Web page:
How common is aspiration in anaesthetic practice? Judging by the extreme care we take in establishing a secure airway, one would think it is a common and dangerous event. And, as we’re taught, especially so in emergency abdominal surgery and in obstetric patients. Here’s a run of 3000 caesarean sections using the ProSeal LMA. Not one aspiration.
They report 1 regurgitation out of 3000 patients. None needed a rescue intubation.
There are similar case runs with standard LMA’s listed in the references of the above article, including this Korean study on 1076 Ceasarean sections. And here’s an overview article from Anesthesia & Analgesia on Gastroesophageal Reflux and Aspiration of Gastric Contents in Anesthetic Practice. It’s a good overview, and they comment on the relatively low incidence of gastric reflux and aspiration.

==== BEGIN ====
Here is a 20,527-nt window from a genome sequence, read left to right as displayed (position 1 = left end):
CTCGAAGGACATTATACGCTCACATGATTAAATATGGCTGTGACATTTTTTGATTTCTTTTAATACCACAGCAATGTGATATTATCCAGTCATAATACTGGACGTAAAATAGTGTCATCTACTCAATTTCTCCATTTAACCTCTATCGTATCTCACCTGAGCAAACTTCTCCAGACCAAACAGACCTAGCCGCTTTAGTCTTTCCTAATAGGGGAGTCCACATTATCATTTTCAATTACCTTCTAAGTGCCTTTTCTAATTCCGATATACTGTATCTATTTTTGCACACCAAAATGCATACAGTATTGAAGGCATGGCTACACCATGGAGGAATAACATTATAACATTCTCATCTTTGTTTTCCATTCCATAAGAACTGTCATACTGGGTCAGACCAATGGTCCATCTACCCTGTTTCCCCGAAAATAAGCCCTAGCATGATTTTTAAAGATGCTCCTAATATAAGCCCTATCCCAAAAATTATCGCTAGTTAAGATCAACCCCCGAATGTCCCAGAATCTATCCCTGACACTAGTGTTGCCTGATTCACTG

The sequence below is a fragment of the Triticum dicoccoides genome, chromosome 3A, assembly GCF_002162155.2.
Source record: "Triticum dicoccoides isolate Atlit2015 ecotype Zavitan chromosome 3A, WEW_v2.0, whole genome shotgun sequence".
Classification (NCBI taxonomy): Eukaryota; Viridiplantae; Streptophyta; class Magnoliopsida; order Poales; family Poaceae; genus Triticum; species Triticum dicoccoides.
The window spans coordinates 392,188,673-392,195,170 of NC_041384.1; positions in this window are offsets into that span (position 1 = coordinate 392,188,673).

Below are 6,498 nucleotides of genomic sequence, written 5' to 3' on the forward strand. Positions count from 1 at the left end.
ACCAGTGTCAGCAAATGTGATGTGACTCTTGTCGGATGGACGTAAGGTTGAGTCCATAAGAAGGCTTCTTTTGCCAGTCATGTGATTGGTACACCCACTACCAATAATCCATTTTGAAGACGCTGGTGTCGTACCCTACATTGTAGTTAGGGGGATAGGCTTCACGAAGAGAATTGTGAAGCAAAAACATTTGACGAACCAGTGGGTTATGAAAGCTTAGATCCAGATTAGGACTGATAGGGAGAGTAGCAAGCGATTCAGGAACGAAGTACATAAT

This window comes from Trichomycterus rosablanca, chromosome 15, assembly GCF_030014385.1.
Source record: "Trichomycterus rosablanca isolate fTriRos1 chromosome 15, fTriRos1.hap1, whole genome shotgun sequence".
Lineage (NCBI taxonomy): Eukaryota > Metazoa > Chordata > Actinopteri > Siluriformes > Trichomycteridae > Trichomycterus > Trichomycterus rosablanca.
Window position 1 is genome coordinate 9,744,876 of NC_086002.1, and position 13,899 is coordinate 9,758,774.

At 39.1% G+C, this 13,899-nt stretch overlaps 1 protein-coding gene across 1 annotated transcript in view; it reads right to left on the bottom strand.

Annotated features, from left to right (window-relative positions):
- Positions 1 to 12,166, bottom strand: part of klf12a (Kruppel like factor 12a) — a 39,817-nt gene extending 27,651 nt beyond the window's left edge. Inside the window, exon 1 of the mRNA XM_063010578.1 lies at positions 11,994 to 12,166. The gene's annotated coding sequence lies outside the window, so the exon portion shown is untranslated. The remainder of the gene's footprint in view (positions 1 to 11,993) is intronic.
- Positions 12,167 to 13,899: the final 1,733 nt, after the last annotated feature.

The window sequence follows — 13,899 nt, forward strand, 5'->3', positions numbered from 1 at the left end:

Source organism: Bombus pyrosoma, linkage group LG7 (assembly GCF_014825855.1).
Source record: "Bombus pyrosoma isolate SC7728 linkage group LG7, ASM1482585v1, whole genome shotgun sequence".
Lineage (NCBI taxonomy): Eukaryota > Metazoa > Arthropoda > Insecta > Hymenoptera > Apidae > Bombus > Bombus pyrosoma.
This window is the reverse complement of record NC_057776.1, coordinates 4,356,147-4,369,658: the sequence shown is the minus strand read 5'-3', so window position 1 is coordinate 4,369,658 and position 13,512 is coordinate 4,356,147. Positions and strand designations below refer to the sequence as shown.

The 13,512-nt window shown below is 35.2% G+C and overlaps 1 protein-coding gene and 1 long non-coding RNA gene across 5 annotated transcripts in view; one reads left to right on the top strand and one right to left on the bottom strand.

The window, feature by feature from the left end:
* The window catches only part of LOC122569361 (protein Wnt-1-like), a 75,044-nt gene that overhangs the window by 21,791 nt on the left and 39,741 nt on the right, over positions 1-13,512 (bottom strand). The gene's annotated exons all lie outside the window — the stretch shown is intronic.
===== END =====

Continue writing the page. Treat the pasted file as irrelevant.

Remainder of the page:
There are also several case reports of LMA’s being used successfully as a rescue device in emergency abdominal surgery and emergency caecarean sections.
Also, read this review article on Pulmonary aspiration of gastric contents in anaesthesia from BJA 1999. The conclusion is that “the incidence of pulmonary aspiration in general surgery is very small, and only slightly greater in obstetric and paediatric patients. The resulting morbidity is low and mortality is very small”. Their feeling seems to be that our fear of aspiration is exaggerated.
It’s interesting stuff, and might lead you to reach for the LMA earlier in your airway management instead of keeping at a difficult intubation.